This Strategy lays out a whole-of-government approach to advancing America’s national interests on the world stage. This means tapping into the expansive expertise and resources that reside across our Government, sharpening and updating those tools where needed, humbly applying the costly and painful lessons from the past, and transforming the way we work with each other. Our diplomats, officers, and experts in the State Department, the United States Agency for International Development, the Department of Defense, the Department of the Treasury, and others across Government, as well as members of the Foreign Service and Armed Forces, will work in close cooperation with multilateral organizations and a wide variety of local partners in each nation where these efforts will be pursued — including civil society organizations, community leaders, businesses, and government officials.
Those who are closest and most vulnerable to these challenges know best where the opportunities for peace and stability lie — they represent the strongest source of promise and immunity from destabilizing forces, and we must support their strength and resilience. From strengthening social institutions and state-society relations, to mitigating the spread of extremist ideologies, to confronting the corrosive impact of gender inequality, to cultivating greater trust between security forces and citizens, to guarding against the destabilizing threat of climate change — we will help foster locally led, locally owned solutions grounded in mutual trust and long-term accountability.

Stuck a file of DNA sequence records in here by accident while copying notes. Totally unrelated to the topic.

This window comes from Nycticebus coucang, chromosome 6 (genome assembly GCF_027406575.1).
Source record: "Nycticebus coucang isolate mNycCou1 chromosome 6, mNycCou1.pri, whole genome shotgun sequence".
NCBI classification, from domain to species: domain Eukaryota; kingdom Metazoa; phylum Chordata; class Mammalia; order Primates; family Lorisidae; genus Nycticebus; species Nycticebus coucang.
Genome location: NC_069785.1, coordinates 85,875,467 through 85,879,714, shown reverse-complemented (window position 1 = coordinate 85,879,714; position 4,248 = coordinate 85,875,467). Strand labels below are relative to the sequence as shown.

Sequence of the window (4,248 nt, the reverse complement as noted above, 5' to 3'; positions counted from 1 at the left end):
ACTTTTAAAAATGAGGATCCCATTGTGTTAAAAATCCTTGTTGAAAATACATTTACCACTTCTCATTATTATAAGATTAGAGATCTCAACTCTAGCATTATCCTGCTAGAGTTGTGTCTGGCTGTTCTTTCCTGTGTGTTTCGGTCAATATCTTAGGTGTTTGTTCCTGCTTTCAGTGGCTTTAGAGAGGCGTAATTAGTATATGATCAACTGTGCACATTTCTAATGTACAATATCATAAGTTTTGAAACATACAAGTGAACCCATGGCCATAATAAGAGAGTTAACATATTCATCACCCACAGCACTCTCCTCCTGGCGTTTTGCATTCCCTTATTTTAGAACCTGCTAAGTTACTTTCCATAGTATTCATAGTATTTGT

Prevention is hard work — measured not in days and weeks, but in years and generations. Its successes are never as evident as its failures, and it requires us to remain focused on lasting peace and stability over the allure of easier, more temporary gains that may not strengthen our position in the long term. But, with this Strategy, we are committing ourselves to the effort. As we implement this Strategy, my Administration looks forward to working closely with the Congress on a bipartisan basis, and in close consultation with civil society institutions and stakeholders on every level. United in our vision, America can and must lead this essential new effort to interrupt potential pathways to conflict, alleviate threats before they escalate and arrive on our shores, and help safeguard the economy, health, and security of our Nation for generations to come. –Joseph R. Biden, Jr.
Addressing the Collective Challenges of our Time:
Implementing the U.S. Strategy to Prevent Conflict and Promote Stability
Every country, including our own, experiences risks and challenges related to stability and conflict. The international community grapples with issues that cut across borders, societies, ways of life, and economies. As the world has witnessed too often, the effects of conflict and instability are not constrained by borders or technologies. Cooperation and long-term investments in conflict prevention and stabilization are needed now more than ever to build peace across divided communities and boundaries. We must collectively bolster societal resilience to prevent and reduce the heavy human and financial costs of conflicts that undermine global peace, security and sustainable development.